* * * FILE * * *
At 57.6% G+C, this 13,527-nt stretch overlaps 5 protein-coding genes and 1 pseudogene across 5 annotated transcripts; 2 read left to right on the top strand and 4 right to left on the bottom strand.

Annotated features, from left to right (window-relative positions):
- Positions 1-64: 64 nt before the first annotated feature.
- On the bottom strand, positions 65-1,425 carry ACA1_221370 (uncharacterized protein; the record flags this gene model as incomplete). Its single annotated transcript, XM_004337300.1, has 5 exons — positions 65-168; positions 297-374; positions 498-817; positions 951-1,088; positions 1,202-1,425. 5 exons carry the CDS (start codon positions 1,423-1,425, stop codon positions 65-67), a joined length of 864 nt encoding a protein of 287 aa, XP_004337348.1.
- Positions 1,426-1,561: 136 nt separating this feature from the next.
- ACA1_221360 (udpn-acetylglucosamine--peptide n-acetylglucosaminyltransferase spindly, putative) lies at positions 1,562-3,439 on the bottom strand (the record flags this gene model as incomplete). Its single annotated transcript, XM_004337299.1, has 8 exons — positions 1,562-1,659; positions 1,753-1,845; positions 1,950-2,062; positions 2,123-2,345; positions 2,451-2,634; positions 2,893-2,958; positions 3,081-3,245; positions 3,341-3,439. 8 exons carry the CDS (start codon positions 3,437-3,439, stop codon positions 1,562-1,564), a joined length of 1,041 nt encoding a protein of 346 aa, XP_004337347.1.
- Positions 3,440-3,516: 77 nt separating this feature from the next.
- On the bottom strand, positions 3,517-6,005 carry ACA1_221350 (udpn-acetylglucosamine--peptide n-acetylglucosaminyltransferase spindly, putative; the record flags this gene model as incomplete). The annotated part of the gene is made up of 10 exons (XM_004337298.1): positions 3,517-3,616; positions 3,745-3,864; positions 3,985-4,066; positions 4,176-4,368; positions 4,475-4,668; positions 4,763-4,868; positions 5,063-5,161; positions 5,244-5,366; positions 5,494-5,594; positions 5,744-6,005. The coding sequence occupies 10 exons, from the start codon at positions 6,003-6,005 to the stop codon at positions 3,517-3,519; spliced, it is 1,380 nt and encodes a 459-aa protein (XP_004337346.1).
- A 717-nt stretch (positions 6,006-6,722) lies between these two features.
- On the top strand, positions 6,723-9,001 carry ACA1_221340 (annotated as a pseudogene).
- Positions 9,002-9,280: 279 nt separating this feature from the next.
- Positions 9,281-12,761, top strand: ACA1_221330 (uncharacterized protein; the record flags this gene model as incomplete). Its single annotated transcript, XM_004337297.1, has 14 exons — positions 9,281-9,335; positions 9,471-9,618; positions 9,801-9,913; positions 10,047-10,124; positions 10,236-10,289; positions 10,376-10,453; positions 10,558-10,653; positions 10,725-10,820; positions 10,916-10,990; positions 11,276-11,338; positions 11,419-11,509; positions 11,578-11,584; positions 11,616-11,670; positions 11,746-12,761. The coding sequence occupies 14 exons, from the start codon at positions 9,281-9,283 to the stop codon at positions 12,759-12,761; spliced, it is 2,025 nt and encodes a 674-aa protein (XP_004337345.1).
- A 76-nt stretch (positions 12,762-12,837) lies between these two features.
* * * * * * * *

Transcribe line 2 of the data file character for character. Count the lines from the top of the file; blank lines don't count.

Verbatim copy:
Annotated features, from left to right (window-relative positions):